MUST SEE: Look for the ancient runic inscriptions carved into the walls of the church by long-ago worshipers. Near the west portal, one piece of graffiti reads “Thor wrote these runes in the evening at St. Olav’s Mass.”
6. Shrine of St. Therese Chapel
Shrine of St. Therese Chapel
Hidden amidst the Tongass National Forest 22 miles north of Juneau, sits a rustic stone chapel dedicated to St. Thérèse of Lisieux, the patron saint of Alaska. The chapel and its surrounding retreat center were built in this peaceful setting in 1938. Today, visitors from all over the world arrive to get married, rent cabins or spend time in prayer while strolling the beautiful grounds.
MUST DO: Be sure to take a walk along the property’s many trails—including the Good Shepherd Trail and Merciful Love Labyrinth. The shrine is located directly on the ocean, and breaching whales are often visible in the waters below.
7. St. Paul’s Church
St. Paul’s Church
Halifax, Nova Scotia
The first Anglican church built outside of England, St. Paul’s was founded in 1749 and is the oldest building in Halifax. This Georgian-style building took ten years to complete and was based on the design of St. Peter’s Church in London. In 1912, following the sinking of the Titanic, Halifax received the bodies of many recovered victims. Their funeral services took place here before burial in local cemeteries. Now a historic landmark, the church continues to be used for worship today.
MUST SEE: On Dec. 6, 1917, two ships collided in Halifax Harbour. One carried a load of wartime ammunition, and, after catching fire upon impact, the ship exploded. Known as the Halifax Explosion, the disaster ripped through the city, killing 1,600 people instantly. The blast sent a wooden piece of window frame from another building flying into the narthex wall of St. Paul’s, where it is still lodged today.
8. Church of the Holy Sepulchre
Church of the Holy Sepulchre
Also known as the Church of the Resurrection, this Eastern Orthodox cathedral is considered by many to be one of the holiest sites in the world, encompassing on its grounds the possible site of Calvary and the tomb where Jesus Christ may have been buried. The site was already a pilgrimage site by the early 4th century, and Emperor Constantine began building here in 326 AD.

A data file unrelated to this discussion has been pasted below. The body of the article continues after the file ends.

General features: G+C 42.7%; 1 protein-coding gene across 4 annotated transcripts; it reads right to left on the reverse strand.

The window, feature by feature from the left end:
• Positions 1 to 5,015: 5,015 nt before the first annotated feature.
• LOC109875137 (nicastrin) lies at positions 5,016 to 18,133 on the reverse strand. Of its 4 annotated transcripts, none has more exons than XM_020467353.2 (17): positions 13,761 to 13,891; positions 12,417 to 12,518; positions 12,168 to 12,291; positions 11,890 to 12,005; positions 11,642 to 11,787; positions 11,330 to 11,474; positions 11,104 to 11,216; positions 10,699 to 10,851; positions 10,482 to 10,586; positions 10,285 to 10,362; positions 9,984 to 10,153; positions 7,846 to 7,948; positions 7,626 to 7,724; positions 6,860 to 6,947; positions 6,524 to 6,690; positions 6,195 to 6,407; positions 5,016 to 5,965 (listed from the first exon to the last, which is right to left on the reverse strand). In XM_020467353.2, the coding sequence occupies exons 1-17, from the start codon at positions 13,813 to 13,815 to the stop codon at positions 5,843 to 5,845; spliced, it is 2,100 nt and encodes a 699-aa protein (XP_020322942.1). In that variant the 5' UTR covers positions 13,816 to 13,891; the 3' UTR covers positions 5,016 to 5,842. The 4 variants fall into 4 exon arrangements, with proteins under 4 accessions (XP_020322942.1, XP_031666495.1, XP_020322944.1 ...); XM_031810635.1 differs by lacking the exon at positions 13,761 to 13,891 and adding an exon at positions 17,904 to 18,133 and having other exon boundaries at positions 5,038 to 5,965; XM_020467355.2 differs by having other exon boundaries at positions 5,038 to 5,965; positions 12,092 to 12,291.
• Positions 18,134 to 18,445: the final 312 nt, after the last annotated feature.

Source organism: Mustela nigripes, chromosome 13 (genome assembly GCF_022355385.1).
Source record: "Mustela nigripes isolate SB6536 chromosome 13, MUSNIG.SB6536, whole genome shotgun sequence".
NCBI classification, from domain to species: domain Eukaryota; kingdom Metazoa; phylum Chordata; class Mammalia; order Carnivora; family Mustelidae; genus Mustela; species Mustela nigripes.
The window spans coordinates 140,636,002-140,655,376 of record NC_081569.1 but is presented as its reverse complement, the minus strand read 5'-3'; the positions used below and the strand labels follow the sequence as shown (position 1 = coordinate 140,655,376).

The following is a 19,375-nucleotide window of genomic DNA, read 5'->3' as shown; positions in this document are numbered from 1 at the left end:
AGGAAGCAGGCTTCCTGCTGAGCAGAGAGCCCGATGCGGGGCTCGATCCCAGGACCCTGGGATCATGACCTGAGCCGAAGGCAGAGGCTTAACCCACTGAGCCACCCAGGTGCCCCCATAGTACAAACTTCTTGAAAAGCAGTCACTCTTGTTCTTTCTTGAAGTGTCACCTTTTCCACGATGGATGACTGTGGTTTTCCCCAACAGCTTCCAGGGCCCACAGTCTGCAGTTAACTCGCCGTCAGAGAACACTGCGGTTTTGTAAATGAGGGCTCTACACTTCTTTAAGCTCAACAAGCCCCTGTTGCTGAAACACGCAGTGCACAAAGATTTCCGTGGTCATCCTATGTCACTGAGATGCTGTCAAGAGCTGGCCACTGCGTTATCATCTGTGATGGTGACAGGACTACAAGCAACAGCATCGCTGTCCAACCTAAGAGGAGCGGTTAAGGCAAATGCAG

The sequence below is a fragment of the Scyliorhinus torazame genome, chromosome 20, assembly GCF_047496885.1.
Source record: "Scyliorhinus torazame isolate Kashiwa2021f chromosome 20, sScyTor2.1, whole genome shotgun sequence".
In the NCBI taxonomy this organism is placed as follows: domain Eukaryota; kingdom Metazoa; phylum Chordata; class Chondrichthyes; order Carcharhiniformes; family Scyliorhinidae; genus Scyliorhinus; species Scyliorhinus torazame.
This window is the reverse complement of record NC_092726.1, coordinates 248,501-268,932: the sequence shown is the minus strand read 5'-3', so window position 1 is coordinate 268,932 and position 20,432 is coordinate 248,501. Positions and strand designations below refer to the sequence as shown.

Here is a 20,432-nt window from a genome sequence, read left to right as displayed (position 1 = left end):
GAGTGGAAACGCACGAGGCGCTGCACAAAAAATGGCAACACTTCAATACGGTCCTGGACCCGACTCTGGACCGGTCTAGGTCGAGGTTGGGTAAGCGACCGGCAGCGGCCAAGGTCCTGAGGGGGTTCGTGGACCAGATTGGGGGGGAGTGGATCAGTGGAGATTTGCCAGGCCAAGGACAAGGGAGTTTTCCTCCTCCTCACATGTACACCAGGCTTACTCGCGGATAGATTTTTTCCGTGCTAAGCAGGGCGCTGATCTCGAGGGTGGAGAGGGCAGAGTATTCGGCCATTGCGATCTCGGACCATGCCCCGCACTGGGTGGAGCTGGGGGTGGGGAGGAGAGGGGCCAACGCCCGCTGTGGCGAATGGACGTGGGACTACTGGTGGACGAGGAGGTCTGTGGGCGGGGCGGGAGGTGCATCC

MUST SEE: On the main floor is the Chapel of Adam, where a cracked slab of rock is displayed behind glass. According to tradition, the crack in the rock occurred during the earthquake that happened at the moment of Christ’s death.
9. Erfurt Cathedral
Also known as St. Mary’s Cathedral, this unforgettable hilltop Gothic church is surrounded by the deep green Thuringian Forest. While sections date back to 742 AD, its Gothic architecture was constructed in the 14th century. The magnificent stained glass windows encircling the worshipper are stunning. However, the medieval structure is best known for having been the church where Martin Luther was ordained to the priesthood in 1507.
MUST SEE: In the central spire of the three towers above the cathedral is the Maria Gloriosa, the world’s largest free-swinging medieval bell. Cast in 1497 by Geert van Wou—one of the most renowned bellfounders of the Middle Ages—the bell is known worldwide for its clear, beautiful tone.
10. Bethlehem Chapel
Prague, Czech Republic
Founded in 1391 and restored in the mid 20th century, this humble structure stands apart not for its architecture or beauty, but for having been the chapel where Protestant reformer Jan Hus preached, starting in 1402. After excommunicating Hus, the Pope ordered his chapel to be destroyed. It survived, only to be gutted in 1786 after falling into disrepair.
MUST SEE: Tucked away from the ornate thoroughfare of historic Prague, this chapel is truly a hidden gem. Once inside, you’ll discover the treasure of Jan Hus’ simple and austere wooden pulpit from which he preached for ten years.